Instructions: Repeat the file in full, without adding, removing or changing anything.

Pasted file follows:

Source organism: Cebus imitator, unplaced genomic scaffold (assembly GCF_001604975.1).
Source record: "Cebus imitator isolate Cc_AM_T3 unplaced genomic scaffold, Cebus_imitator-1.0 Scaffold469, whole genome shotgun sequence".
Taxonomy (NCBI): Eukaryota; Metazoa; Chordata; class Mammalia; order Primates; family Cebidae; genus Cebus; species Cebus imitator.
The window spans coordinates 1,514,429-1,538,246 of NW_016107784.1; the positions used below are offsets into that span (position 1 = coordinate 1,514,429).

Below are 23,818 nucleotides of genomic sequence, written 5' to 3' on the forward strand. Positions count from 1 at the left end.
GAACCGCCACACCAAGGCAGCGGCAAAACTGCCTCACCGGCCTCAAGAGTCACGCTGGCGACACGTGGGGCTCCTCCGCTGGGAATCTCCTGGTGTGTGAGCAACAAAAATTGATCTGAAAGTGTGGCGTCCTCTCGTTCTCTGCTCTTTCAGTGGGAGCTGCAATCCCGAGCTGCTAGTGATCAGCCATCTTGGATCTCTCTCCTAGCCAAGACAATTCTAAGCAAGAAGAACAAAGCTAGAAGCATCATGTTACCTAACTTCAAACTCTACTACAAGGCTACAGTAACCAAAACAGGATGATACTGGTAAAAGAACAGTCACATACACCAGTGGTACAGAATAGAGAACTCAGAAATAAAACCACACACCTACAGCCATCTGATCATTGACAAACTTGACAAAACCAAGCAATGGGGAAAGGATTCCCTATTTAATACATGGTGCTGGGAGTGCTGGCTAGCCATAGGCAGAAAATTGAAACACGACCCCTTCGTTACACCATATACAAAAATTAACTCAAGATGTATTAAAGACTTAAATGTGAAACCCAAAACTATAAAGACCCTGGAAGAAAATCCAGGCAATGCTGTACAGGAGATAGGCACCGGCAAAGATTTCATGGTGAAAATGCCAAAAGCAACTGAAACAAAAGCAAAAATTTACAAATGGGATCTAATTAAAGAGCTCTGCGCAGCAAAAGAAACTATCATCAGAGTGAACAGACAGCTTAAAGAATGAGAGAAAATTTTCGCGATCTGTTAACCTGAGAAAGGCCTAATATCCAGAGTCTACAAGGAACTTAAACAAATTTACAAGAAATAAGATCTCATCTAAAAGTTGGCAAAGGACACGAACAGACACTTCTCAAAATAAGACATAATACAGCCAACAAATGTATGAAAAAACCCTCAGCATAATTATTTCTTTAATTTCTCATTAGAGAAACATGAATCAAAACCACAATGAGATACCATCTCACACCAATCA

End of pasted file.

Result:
Source organism: Cebus imitator, unplaced genomic scaffold (assembly GCF_001604975.1).
Source record: "Cebus imitator isolate Cc_AM_T3 unplaced genomic scaffold, Cebus_imitator-1.0 Scaffold469, whole genome shotgun sequence".
Taxonomy (NCBI): Eukaryota; Metazoa; Chordata; class Mammalia; order Primates; family Cebidae; genus Cebus; species Cebus imitator.
The window spans coordinates 1,514,429-1,538,246 of NW_016107784.1; the positions used below are offsets into that span (position 1 = coordinate 1,514,429).

Below are 23,818 nucleotides of genomic sequence, written 5' to 3' on the forward strand. Positions count from 1 at the left end.
GAACCGCCACACCAAGGCAGCGGCAAAACTGCCTCACCGGCCTCAAGAGTCACGCTGGCGACACGTGGGGCTCCTCCGCTGGGAATCTCCTGGTGTGTGAGCAACAAAAATTGATCTGAAAGTGTGGCGTCCTCTCGTTCTCTGCTCTTTCAGTGGGAGCTGCAATCCCGAGCTGCTAGTGATCAGCCATCTTGGATCTCTCTCCTAGCCAAGACAATTCTAAGCAAGAAGAACAAAGCTAGAAGCATCATGTTACCTAACTTCAAACTCTACTACAAGGCTACAGTAACCAAAACAGGATGATACTGGTAAAAGAACAGTCACATACACCAGTGGTACAGAATAGAGAACTCAGAAATAAAACCACACACCTACAGCCATCTGATCATTGACAAACTTGACAAAACCAAGCAATGGGGAAAGGATTCCCTATTTAATACATGGTGCTGGGAGTGCTGGCTAGCCATAGGCAGAAAATTGAAACACGACCCCTTCGTTACACCATATACAAAAATTAACTCAAGATGTATTAAAGACTTAAATGTGAAACCCAAAACTATAAAGACCCTGGAAGAAAATCCAGGCAATGCTGTACAGGAGATAGGCACCGGCAAAGATTTCATGGTGAAAATGCCAAAAGCAACTGAAACAAAAGCAAAAATTTACAAATGGGATCTAATTAAAGAGCTCTGCGCAGCAAAAGAAACTATCATCAGAGTGAACAGACAGCTTAAAGAATGAGAGAAAATTTTCGCGATCTGTTAACCTGAGAAAGGCCTAATATCCAGAGTCTACAAGGAACTTAAACAAATTTACAAGAAATAAGATCTCATCTAAAAGTTGGCAAAGGACACGAACAGACACTTCTCAAAATAAGACATAATACAGCCAACAAATGTATGAAAAAACCCTCAGCATAATTATTTCTTTAATTTCTCATTAGAGAAACATGAATCAAAACCACAATGAGATACCATCTCACACCAATCA